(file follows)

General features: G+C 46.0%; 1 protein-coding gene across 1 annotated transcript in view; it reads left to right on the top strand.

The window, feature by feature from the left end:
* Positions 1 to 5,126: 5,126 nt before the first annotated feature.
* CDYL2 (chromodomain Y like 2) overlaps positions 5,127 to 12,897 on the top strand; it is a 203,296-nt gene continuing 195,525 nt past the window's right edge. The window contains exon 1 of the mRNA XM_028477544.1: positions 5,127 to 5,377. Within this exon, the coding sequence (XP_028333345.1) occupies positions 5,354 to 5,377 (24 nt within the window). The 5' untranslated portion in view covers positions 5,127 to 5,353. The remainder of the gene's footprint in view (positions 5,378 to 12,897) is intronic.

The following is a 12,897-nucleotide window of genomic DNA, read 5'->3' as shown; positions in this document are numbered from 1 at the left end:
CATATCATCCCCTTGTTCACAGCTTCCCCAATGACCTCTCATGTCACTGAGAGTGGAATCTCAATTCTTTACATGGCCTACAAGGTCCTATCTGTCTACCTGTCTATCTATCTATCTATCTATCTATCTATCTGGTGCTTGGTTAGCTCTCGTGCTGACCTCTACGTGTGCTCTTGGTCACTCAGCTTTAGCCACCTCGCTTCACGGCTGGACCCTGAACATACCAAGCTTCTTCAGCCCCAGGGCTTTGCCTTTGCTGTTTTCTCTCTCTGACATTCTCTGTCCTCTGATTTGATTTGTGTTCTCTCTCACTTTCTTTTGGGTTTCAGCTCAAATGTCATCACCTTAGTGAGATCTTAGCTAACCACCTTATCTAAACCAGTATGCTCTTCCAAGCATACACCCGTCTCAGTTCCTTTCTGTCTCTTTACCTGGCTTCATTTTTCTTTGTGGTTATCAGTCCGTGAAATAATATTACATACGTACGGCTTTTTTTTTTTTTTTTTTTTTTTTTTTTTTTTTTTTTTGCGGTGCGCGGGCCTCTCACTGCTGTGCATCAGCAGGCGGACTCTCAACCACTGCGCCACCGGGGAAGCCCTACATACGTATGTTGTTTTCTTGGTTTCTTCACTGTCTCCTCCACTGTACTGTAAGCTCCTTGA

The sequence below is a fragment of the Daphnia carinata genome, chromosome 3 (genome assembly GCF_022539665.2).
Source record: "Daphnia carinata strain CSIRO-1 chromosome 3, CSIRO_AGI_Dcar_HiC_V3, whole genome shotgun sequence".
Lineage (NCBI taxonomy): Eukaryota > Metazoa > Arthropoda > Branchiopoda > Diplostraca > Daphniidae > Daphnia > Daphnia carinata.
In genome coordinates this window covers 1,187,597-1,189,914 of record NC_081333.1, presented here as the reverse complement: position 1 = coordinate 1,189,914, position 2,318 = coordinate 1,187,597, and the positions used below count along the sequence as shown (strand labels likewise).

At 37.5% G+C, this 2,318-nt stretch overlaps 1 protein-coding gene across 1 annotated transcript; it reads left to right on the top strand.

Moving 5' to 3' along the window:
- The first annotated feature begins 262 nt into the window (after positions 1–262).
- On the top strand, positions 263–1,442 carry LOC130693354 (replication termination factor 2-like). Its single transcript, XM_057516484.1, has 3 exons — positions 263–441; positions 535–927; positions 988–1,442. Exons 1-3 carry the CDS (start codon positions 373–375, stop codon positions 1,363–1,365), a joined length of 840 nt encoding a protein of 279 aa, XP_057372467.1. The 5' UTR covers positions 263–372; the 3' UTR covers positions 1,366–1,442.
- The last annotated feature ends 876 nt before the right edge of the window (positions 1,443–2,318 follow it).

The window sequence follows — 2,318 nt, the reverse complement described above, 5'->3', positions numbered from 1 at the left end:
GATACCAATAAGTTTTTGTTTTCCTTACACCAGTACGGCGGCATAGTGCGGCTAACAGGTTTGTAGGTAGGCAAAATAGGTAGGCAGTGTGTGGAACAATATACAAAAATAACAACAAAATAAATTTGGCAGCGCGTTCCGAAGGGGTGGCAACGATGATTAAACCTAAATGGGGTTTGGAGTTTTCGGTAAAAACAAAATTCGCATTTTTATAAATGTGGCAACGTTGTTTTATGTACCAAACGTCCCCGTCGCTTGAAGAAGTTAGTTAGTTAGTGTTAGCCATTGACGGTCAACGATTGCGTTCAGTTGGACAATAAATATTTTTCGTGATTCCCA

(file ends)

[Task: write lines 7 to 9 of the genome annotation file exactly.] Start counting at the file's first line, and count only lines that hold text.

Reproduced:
The sequence below is a fragment of the Daphnia carinata genome, chromosome 3 (genome assembly GCF_022539665.2).
Source record: "Daphnia carinata strain CSIRO-1 chromosome 3, CSIRO_AGI_Dcar_HiC_V3, whole genome shotgun sequence".
Lineage (NCBI taxonomy): Eukaryota > Metazoa > Arthropoda > Branchiopoda > Diplostraca > Daphniidae > Daphnia > Daphnia carinata.